New Duke of Westminster not ready to take over helm

Hugh Grosvenor, aged 26, doesn't feel experienced enough to chair Grosvenor Group

The seventh Duke of Westminster Hugh Grosvenor with his late father, the sixth Duke of Westminster

The seventh Duke of Westminster Hugh Grosvenor does not feel ready to follow in his late father’s footsteps by taking on the role of chairman of Grosvenor Group.

His dad Gerald Cavendish Grosvenor died aged 64 almost one year ago on August 9, 2016, after suffering a heart attack while walking on his Abbeystead estate near Lancaster.

His son Hugh, 26, took on the title at roughly the same age as his father, who was aged 27, but does not yet feel experienced enough to take over the helm of the Grosvenor empire.

The fell above Abbeystead where the Duke of Westminster is believed to have been out walking with a gamekeeper when he suffered a heart attack

A Grosvenor Estate spokesperson said: “In terms of the chairmanship, the chairman of the Grosvenor Estate trustees is much better held by a member of the family than by any of the other trustees but at age 26 Hugh feels he should gather some experience before taking up the role and so it has been agreed with him that the other trustees will chair meetings by rotation until he has such time and experience to take it on.”

And in a statement issued in March, Jeremy Newsum, the recently retired executive trustee of Grosvenor Estate, revealed Hugh is being treated as an equal to his sisters Lady Tamara, Lady Edwina and Lady Viola in all respects other than his inheritance of the title.

Jeremy Newsum, executive trustee of the Grosvenor Estate and the late Duke of Westminster.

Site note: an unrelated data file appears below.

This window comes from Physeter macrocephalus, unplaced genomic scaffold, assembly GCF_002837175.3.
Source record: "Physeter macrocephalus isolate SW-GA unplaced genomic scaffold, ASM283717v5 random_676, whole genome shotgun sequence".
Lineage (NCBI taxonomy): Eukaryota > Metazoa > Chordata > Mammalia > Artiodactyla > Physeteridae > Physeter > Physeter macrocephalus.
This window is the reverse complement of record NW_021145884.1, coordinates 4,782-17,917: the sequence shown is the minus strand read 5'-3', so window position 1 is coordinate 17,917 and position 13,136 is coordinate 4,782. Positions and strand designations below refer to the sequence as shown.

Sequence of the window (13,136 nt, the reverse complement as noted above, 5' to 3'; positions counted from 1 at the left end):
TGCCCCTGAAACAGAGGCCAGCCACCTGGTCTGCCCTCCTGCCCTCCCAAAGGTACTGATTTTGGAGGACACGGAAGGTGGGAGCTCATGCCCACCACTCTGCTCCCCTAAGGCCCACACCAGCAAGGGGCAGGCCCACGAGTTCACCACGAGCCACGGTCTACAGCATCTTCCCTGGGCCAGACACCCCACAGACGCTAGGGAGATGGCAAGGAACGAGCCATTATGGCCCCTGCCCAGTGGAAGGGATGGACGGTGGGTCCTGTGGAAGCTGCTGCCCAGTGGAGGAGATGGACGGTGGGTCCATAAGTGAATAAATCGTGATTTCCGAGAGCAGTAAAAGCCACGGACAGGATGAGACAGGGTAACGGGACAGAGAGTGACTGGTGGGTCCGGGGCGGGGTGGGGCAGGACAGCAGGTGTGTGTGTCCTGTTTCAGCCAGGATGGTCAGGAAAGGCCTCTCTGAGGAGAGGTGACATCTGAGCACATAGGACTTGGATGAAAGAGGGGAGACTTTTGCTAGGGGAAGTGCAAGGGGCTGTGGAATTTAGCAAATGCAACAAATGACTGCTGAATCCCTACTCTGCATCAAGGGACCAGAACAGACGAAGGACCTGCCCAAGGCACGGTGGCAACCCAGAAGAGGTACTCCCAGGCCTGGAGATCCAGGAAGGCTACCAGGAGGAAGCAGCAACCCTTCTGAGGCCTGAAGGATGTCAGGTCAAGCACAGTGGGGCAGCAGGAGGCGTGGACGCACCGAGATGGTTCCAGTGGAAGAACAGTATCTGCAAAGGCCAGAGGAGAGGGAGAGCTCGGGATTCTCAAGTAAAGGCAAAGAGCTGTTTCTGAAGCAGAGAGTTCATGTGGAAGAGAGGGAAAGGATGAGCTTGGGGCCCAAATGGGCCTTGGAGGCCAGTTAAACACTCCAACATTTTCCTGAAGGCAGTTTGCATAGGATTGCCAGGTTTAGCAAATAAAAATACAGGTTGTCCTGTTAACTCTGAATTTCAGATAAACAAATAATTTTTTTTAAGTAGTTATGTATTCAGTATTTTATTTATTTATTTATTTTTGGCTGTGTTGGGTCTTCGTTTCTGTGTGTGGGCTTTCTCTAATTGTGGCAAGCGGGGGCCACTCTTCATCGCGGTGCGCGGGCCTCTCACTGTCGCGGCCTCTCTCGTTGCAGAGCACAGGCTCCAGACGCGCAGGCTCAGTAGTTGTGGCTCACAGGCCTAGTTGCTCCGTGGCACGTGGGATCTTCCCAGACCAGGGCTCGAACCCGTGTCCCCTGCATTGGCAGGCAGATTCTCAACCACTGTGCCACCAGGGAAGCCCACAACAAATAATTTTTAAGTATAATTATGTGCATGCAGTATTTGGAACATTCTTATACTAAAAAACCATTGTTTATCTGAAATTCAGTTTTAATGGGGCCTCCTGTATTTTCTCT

He wrote: “The family have adjusted the concept of primogeniture so that although the title and the responsibility of being ‘head of the family’ continue through the male line, in other respects the four children are treated as equal.”

Mr Newsum added: “The seventh Duke of Westminster inherits the title. His voice will be important and increasingly significant over time but ultimate control of the assets runs wider than him – to the trustees – just as his father ensured that for himself as well.”

And he hit out at press coverage in the wake of the sixth duke’s death which suggested the new duke had avoided significant inheritance tax (IHT) on the £9.52bn legacy because the estate is held in a trust.

The 7th Duke of Westminster, Hugh Grosvenor, arriving for a memorial service to celebrate the life of his father, the sixth Duke of Westminster at Chester Cathedral. Photo: Peter Byrne/PA Wire

“Headlines like ‘the Duke managed his affairs to avoid paying tax or IHT’ do make my blood boil because they are wrong,” he said. “There are big issues to be faced regarding excessive pay for executives and the yawning wealth gap but using the Duke of Westminster as justification is to take aim at the wrong target.”

The outgoing executive trustee also paid this tribute to the late duke, who is buried at St Mary’s Church, Eccleston , near Chester and the family seat of Eaton Hall.

He wrote: “The duke demonstrated unfailing trust in his colleagues at all levels in the organisation and that has been repaid through the loyalty and commitment shown by so many over the years.”

Jeremy Newsum, executive trustee of the Grosvenor Estate, the late Duke of Westminster, and Mr Newsum's successor Mark Preston

Mr Newsum added: “His ability to talk to everyone in the same manner was natural and unforced – perhaps the result of his army training or his rural upbringing in Northern Ireland.

“Above all, and relevant to my own role in particular, the duke managed to strike just the right balance between involvement, encouragement and freedom to operate, which we all valued highly.”

In his last line he proffered the following words of wisdom: “My final piece of advice to my successor, Mark Preston and Hugh, 7th Duke of Westminster, is to invest as much time as possible in developing their relationship so that the good work of this family can continue.”

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